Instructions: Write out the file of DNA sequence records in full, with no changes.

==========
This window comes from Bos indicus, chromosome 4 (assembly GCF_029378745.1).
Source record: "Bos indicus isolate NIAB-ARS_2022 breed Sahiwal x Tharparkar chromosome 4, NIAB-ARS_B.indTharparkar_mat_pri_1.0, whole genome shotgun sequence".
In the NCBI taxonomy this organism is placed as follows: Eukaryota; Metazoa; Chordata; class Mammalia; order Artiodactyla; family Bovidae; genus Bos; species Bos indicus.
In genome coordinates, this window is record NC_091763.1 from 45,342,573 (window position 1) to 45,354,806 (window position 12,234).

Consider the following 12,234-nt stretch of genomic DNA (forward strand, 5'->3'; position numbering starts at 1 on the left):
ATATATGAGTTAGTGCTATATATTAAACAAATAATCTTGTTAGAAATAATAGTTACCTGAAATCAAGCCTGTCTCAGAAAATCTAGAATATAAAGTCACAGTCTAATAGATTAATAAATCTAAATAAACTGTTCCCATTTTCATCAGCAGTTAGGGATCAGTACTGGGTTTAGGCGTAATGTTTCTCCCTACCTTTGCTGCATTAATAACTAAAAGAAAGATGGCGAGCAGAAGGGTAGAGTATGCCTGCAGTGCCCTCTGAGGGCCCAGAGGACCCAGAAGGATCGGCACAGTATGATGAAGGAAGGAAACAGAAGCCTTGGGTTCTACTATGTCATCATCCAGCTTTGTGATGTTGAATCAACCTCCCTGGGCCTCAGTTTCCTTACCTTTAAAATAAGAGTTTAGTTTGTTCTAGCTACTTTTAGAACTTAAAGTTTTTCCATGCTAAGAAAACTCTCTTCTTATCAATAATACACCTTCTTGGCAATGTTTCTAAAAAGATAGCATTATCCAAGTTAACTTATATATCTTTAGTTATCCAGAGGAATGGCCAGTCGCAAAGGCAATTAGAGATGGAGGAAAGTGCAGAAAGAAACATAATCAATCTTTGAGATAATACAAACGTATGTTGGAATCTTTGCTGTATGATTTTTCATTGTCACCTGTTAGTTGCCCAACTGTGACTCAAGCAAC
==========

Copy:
This window comes from Bos indicus, chromosome 4 (assembly GCF_029378745.1).
Source record: "Bos indicus isolate NIAB-ARS_2022 breed Sahiwal x Tharparkar chromosome 4, NIAB-ARS_B.indTharparkar_mat_pri_1.0, whole genome shotgun sequence".
In the NCBI taxonomy this organism is placed as follows: Eukaryota; Metazoa; Chordata; class Mammalia; order Artiodactyla; family Bovidae; genus Bos; species Bos indicus.
In genome coordinates, this window is record NC_091763.1 from 45,342,573 (window position 1) to 45,354,806 (window position 12,234).

Consider the following 12,234-nt stretch of genomic DNA (forward strand, 5'->3'; position numbering starts at 1 on the left):
ATATATGAGTTAGTGCTATATATTAAACAAATAATCTTGTTAGAAATAATAGTTACCTGAAATCAAGCCTGTCTCAGAAAATCTAGAATATAAAGTCACAGTCTAATAGATTAATAAATCTAAATAAACTGTTCCCATTTTCATCAGCAGTTAGGGATCAGTACTGGGTTTAGGCGTAATGTTTCTCCCTACCTTTGCTGCATTAATAACTAAAAGAAAGATGGCGAGCAGAAGGGTAGAGTATGCCTGCAGTGCCCTCTGAGGGCCCAGAGGACCCAGAAGGATCGGCACAGTATGATGAAGGAAGGAAACAGAAGCCTTGGGTTCTACTATGTCATCATCCAGCTTTGTGATGTTGAATCAACCTCCCTGGGCCTCAGTTTCCTTACCTTTAAAATAAGAGTTTAGTTTGTTCTAGCTACTTTTAGAACTTAAAGTTTTTCCATGCTAAGAAAACTCTCTTCTTATCAATAATACACCTTCTTGGCAATGTTTCTAAAAAGATAGCATTATCCAAGTTAACTTATATATCTTTAGTTATCCAGAGGAATGGCCAGTCGCAAAGGCAATTAGAGATGGAGGAAAGTGCAGAAAGAAACATAATCAATCTTTGAGATAATACAAACGTATGTTGGAATCTTTGCTGTATGATTTTTCATTGTCACCTGTTAGTTGCCCAACTGTGACTCAAGCAAC